by Ryan C Jeffrey

Created 07/17/12

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The first Criterion I bought was M, the original DVD release. I was 15, more interested in Kurosawa than girls (that scales tipped in the interim years). Now I'm 27, basically at death's door, a struggling filmmaker with a continued and loyal admiration of Criterion-- my consistent hub for inspiration and discovery.

These are some of my favorite Criterion releases.

  • A rapturously beautiful film, and a suitably gorgeous edition.

  • Inexplicably spellbinding, somehow absurdly complex and mockingly simple at once. The white-on-white cover art is one of my favorite Criterion designs.

  • It's the compositional spontaneity that's inspiring, and the loose quality of theme and story. It's unpredictable in astronomically influential ways.

  • The most magical of all fairy tale films. Exquisitely designed and shot.

  • Could go on and on... the creation of space within frame, Renoir's movements, the intricate nature of the ensemble that's been aped but rarely matched for three quarters of a century. This film earns its street cred, as it were.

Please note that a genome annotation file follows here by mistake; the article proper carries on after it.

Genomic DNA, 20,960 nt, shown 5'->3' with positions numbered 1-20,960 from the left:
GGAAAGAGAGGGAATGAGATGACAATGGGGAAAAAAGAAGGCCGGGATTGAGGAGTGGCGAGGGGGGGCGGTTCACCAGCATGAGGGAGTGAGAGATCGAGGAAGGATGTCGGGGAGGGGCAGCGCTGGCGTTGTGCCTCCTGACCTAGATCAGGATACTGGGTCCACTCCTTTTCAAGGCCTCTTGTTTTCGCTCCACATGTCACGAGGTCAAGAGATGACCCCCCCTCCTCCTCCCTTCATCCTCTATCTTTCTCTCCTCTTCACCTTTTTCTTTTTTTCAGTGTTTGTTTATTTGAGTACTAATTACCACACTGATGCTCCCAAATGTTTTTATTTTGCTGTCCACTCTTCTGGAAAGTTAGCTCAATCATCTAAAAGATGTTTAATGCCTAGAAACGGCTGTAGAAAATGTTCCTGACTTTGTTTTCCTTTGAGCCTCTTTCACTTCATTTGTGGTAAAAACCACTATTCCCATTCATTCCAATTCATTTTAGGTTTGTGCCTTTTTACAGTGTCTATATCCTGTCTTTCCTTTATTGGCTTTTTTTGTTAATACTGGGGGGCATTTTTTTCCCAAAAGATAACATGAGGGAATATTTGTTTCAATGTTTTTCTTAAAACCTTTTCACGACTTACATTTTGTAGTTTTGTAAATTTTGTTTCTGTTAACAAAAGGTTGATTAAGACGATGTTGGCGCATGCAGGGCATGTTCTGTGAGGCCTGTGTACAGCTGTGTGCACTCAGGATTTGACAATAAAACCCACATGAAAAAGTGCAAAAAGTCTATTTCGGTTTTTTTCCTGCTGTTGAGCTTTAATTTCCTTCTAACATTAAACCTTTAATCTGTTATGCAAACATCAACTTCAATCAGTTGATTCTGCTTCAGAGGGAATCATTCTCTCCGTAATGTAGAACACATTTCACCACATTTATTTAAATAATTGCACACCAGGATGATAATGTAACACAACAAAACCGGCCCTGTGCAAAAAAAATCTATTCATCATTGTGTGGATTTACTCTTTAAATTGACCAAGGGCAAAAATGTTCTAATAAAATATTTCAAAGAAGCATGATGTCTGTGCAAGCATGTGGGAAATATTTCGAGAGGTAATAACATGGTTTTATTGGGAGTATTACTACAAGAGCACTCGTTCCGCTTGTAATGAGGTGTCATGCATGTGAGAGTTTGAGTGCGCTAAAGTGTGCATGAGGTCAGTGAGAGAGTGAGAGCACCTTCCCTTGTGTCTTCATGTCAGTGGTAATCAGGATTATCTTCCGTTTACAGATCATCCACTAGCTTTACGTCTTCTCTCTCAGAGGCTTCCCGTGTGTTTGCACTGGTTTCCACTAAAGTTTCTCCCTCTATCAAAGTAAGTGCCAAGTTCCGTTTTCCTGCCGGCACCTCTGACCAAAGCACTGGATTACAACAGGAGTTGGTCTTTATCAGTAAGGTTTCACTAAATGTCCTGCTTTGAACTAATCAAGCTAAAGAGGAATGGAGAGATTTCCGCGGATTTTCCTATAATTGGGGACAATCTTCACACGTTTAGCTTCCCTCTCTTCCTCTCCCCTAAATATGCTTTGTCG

• I often find myself recommending this to people, the pitch is just so easy: "It's Samurai Macbeth." And then I show them the blood soaked cover art. And then they watch it. And then they fall in love. Every time.

  • Probably the greatest comedy ever made. Among the best dialogue of all time, for sure.

  • I'm a sucker for noir, and Dassin's my man, and this is his masterpiece.

  • Strange, that for such a uniquely American genre, two of its masterpieces were made elsewhere. This is an obvous by necessary choice, a truly genius film.

  • A thoughtful, simple dialogue on class and adolescence that is likely to resonate for any generation interested in having a thoughtful, simple dialogue.

  • Big old tie for my three favorite box sets. Blue, White and Red make up one of the most singular trilogies out there, a web of theme and idea and culminates unexpectedly. And a gorgeous collector's item.

  • A small set for a short but impactful career. Possibly my favorite Criterion release (ask me again tomorrow), if only because it is incidentally a full collection of Vigo's all-too-brief canon.

  • I had never heard of Klein or seen any of his film. Criterion, thank you for the introduction. Mr. Freedom was an immediate favorite. The Eclipse Series is brilliant.

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